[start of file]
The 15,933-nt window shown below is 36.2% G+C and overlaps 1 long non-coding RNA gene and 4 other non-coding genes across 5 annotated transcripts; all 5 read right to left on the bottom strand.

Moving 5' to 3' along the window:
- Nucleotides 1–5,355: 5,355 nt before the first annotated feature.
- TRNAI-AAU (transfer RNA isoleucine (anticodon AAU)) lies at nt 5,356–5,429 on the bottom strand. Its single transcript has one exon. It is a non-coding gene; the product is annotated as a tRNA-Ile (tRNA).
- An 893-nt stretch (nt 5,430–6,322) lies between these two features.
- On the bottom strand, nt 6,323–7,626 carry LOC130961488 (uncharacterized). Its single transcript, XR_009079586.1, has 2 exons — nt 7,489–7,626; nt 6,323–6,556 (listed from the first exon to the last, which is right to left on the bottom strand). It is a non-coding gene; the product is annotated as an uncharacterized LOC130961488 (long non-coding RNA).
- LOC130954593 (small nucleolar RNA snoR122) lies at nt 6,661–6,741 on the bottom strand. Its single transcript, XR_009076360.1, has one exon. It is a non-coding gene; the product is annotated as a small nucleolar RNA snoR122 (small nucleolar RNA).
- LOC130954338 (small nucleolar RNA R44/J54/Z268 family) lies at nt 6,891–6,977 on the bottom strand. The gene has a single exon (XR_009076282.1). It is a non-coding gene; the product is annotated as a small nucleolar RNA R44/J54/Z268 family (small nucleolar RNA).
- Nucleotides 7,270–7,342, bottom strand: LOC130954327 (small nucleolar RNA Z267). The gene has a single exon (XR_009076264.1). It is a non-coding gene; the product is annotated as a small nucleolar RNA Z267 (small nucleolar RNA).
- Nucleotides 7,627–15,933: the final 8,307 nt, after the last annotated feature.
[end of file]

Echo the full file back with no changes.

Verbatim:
The 15,933-nt window shown below is 36.2% G+C and overlaps 1 long non-coding RNA gene and 4 other non-coding genes across 5 annotated transcripts; all 5 read right to left on the bottom strand.

Moving 5' to 3' along the window:
- Nucleotides 1–5,355: 5,355 nt before the first annotated feature.
- TRNAI-AAU (transfer RNA isoleucine (anticodon AAU)) lies at nt 5,356–5,429 on the bottom strand. Its single transcript has one exon. It is a non-coding gene; the product is annotated as a tRNA-Ile (tRNA).
- An 893-nt stretch (nt 5,430–6,322) lies between these two features.
- On the bottom strand, nt 6,323–7,626 carry LOC130961488 (uncharacterized). Its single transcript, XR_009079586.1, has 2 exons — nt 7,489–7,626; nt 6,323–6,556 (listed from the first exon to the last, which is right to left on the bottom strand). It is a non-coding gene; the product is annotated as an uncharacterized LOC130961488 (long non-coding RNA).
- LOC130954593 (small nucleolar RNA snoR122) lies at nt 6,661–6,741 on the bottom strand. Its single transcript, XR_009076360.1, has one exon. It is a non-coding gene; the product is annotated as a small nucleolar RNA snoR122 (small nucleolar RNA).
- LOC130954338 (small nucleolar RNA R44/J54/Z268 family) lies at nt 6,891–6,977 on the bottom strand. The gene has a single exon (XR_009076282.1). It is a non-coding gene; the product is annotated as a small nucleolar RNA R44/J54/Z268 family (small nucleolar RNA).
- Nucleotides 7,270–7,342, bottom strand: LOC130954327 (small nucleolar RNA Z267). The gene has a single exon (XR_009076264.1). It is a non-coding gene; the product is annotated as a small nucleolar RNA Z267 (small nucleolar RNA).
- Nucleotides 7,627–15,933: the final 8,307 nt, after the last annotated feature.